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What are the limits on use of intellectual property in t-shirts?

Recently, a friend asked me about the vast world of t-shirts. Yes, t-shirts are ubiquitous. They have slogans, pictures, drawings on them. They communicate something about the creator and the wearer. They have become a bastion of intellectual property. Many t-shirts are about personality and their importance in pushing intellectual property forward cannot be ignored.

  • What are the rules for trademarks in t-shirts?

Many t-shirts have slogans on the front of the shirt. That would be an ornamental use of the slogan. It does not signify to consumers that there is a source for the t-shirt itself or quality in the t-shirt (that is the point of the hangtag). In another example, a repeated flower pattern on china is generally considered to be ornamental use, not trademark use. A purchaser of those goods would not understand that the flower pattern is intended to identify the applicant as the source of the goods, but rather would see that pattern only as an ornamentation or decoration on the goods, on packaging, or in advertising.

For more information, see Trademark Act Sections 1, 2, and 45, 15 U.S.C. §§1051-1052, 1127; In re Villeroy & Boch S.A.R.L., 5 USPQ2d 1451, 1454-55 (TTAB 1987) (holding an applied-for mark consisting of a floral pattern design of morning glories and leaves for tableware to be nondistinctive and merely a decorative pattern with no trademark significance); TMEP §§904.07(b), 1202.03 et seq.

So, a company looking to use a slogan as a trademark needs to consider other ways of using the mark in order to register. The first would be to get the slogan extremely popular in order to acquire distinctiveness. This would qualify under Section 2(f) of the Lanham Act in connection with applicant’s goods. In other words, because of the extensive use and promotion of the mark, consumers now directly associate the mark with the applicant as the source of those goods. Note: Long-term use alone is generally not sufficient to show acquired distinctiveness for marks that are merely ornamental.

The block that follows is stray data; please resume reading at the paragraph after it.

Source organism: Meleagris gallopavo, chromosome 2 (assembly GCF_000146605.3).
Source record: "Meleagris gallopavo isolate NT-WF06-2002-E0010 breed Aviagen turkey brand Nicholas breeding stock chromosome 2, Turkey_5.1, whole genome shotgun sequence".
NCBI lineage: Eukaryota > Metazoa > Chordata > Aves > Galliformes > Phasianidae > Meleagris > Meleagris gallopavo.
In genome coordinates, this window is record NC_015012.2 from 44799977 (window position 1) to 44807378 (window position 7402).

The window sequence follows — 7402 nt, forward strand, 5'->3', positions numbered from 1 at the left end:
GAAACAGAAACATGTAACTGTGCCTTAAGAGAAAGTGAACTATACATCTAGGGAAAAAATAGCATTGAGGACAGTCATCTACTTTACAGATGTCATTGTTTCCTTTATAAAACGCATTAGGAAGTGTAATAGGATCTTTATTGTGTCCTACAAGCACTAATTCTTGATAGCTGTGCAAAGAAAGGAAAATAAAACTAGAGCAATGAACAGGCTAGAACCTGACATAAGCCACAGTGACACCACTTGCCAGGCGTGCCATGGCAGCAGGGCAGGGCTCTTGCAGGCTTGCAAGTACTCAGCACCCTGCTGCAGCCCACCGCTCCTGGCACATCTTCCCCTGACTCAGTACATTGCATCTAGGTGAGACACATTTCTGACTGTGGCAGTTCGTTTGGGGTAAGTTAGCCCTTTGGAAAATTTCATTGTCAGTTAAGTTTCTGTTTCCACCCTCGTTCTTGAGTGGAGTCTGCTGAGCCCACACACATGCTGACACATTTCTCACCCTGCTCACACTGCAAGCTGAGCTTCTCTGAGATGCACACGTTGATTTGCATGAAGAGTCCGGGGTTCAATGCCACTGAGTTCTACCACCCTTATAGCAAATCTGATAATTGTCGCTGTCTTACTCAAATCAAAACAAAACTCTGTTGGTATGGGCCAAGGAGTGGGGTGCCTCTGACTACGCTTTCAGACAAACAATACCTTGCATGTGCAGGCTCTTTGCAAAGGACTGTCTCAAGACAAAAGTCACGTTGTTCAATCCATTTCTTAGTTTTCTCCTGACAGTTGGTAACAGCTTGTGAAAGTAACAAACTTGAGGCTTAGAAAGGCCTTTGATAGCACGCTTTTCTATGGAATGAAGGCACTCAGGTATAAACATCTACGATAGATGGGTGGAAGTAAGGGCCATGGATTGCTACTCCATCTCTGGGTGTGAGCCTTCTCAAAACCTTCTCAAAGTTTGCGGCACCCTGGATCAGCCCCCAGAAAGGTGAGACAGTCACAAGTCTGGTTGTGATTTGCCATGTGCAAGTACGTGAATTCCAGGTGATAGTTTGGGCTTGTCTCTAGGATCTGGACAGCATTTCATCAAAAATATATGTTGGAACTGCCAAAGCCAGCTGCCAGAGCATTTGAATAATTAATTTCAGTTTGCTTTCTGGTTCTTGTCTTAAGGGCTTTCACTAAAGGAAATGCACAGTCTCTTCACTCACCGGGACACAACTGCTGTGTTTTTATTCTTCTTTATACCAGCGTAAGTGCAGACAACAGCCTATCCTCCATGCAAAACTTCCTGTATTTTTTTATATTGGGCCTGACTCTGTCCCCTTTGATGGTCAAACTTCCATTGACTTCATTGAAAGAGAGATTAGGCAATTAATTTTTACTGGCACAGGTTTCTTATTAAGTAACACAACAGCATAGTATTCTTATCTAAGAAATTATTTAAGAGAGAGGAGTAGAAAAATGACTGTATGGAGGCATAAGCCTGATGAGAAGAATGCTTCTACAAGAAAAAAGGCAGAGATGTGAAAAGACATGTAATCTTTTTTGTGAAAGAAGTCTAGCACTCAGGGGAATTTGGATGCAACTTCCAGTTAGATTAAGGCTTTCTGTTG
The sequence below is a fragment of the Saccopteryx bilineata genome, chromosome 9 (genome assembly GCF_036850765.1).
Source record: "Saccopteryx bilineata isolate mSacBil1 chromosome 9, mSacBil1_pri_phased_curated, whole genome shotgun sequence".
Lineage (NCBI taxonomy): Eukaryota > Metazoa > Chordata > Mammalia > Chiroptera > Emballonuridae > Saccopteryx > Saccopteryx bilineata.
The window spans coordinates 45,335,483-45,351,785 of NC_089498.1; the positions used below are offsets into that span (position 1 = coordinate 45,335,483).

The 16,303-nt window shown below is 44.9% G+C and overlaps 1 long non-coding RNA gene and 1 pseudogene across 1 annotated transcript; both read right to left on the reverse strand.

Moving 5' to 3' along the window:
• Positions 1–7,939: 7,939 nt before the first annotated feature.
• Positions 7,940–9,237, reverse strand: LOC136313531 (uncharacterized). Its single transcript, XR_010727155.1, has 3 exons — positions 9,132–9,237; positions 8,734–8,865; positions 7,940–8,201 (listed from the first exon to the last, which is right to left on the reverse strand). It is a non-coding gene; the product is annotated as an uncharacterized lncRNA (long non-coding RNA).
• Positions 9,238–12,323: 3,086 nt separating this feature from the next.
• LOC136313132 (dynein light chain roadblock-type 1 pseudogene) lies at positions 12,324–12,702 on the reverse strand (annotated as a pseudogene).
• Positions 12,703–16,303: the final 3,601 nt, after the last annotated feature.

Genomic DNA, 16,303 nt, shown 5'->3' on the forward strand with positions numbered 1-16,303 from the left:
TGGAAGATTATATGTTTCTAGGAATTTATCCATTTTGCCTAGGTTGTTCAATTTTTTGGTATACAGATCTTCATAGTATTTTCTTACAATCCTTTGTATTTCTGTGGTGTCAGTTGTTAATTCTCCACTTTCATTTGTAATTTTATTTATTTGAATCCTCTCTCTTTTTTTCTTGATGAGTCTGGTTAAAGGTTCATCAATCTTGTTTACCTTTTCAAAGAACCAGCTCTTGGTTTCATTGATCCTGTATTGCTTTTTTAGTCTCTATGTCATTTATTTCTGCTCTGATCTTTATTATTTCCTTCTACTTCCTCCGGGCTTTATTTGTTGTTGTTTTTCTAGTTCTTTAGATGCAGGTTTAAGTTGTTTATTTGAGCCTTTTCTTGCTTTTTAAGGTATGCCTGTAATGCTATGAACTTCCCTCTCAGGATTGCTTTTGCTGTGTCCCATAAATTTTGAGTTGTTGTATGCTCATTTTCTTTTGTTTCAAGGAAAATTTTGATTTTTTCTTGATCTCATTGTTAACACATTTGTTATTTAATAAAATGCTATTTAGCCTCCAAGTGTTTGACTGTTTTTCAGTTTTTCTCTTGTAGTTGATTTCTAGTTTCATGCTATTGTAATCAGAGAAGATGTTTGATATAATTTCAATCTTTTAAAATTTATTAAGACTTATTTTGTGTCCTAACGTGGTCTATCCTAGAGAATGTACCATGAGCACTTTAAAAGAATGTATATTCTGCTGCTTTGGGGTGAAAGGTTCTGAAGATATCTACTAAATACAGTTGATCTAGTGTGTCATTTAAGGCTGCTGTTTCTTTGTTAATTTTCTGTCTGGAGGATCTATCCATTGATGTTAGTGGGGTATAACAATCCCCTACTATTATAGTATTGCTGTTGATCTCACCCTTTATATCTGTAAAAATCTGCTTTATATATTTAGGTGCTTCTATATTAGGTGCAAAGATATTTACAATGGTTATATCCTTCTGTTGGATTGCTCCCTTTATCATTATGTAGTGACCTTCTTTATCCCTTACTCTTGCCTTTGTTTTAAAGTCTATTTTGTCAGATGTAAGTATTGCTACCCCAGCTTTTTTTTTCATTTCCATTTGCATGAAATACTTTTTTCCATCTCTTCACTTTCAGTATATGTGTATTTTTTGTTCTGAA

Acceptable evidence of use and promotion can include:

(a) advertising and promotional materials that specifically show or promote the applied-for mark in use as a trademark and source-identifier;

(b) dollar figures for advertising devoted to such promotion;

(c) dealer and consumer statements indicating recognition of the applied-for mark as a trademark;

(d) other evidence that shows consumer recognition of the applied-for mark as a trademark for applicant’s goods.

For more information on Section 2(f), see 37 C.F.R. §2.41(a); TMEP §§1202.03(d), 1212.06 et seq.

The second path to trademark protection is using the slogan for other goods/services. This will establish that the trademark owner’s use is an indicator of secondary source for the trademark owner’s goods.  For example, a university that provides educational services could apply for its name on the front of t-shirts. While use on the front of a t-shirt may not be considered acceptable trademark use, the university could provide a service mark registration or other evidence to show that it provides educational services as evidence of secondary source for the t-shirts to overcome the ornamental issue.

For more information on secondary source, see TMEP §1202.03(c).